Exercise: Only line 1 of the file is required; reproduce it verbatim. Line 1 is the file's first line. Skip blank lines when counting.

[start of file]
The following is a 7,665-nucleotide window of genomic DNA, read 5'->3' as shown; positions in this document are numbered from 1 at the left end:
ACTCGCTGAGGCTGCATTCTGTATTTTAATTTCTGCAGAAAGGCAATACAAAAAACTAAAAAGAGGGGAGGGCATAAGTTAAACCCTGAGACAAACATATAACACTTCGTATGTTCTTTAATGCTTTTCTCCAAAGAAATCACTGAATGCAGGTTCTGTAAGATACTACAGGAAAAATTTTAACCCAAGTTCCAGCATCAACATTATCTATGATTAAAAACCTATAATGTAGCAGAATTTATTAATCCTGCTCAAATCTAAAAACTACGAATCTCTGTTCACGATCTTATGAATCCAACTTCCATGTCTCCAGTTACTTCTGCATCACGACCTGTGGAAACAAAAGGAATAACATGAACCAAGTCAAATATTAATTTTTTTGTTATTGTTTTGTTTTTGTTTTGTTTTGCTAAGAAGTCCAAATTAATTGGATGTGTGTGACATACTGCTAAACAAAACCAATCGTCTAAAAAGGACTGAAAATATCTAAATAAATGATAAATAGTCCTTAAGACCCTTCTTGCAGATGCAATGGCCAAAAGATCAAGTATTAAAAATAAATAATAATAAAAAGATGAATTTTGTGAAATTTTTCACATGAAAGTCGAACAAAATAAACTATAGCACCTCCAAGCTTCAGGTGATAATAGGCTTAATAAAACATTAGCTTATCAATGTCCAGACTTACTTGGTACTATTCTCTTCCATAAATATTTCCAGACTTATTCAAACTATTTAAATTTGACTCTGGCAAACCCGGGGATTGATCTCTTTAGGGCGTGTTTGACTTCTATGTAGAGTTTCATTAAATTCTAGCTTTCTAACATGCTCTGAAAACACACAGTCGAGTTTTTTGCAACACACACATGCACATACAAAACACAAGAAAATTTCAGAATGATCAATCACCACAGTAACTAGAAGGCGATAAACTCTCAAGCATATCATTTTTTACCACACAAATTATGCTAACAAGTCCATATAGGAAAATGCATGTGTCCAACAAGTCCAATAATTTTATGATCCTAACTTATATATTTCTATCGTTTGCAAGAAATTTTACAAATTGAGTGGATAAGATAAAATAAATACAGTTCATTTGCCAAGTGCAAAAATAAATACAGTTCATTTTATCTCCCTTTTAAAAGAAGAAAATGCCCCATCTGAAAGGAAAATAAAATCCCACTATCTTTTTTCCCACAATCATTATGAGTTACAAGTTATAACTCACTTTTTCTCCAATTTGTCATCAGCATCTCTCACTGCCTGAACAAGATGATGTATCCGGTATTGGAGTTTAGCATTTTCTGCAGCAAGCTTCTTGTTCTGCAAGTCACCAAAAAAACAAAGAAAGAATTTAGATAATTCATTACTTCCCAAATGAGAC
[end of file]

The following is a 7,665-nucleotide window of genomic DNA, read 5'->3' as shown; positions in this document are numbered from 1 at the left end: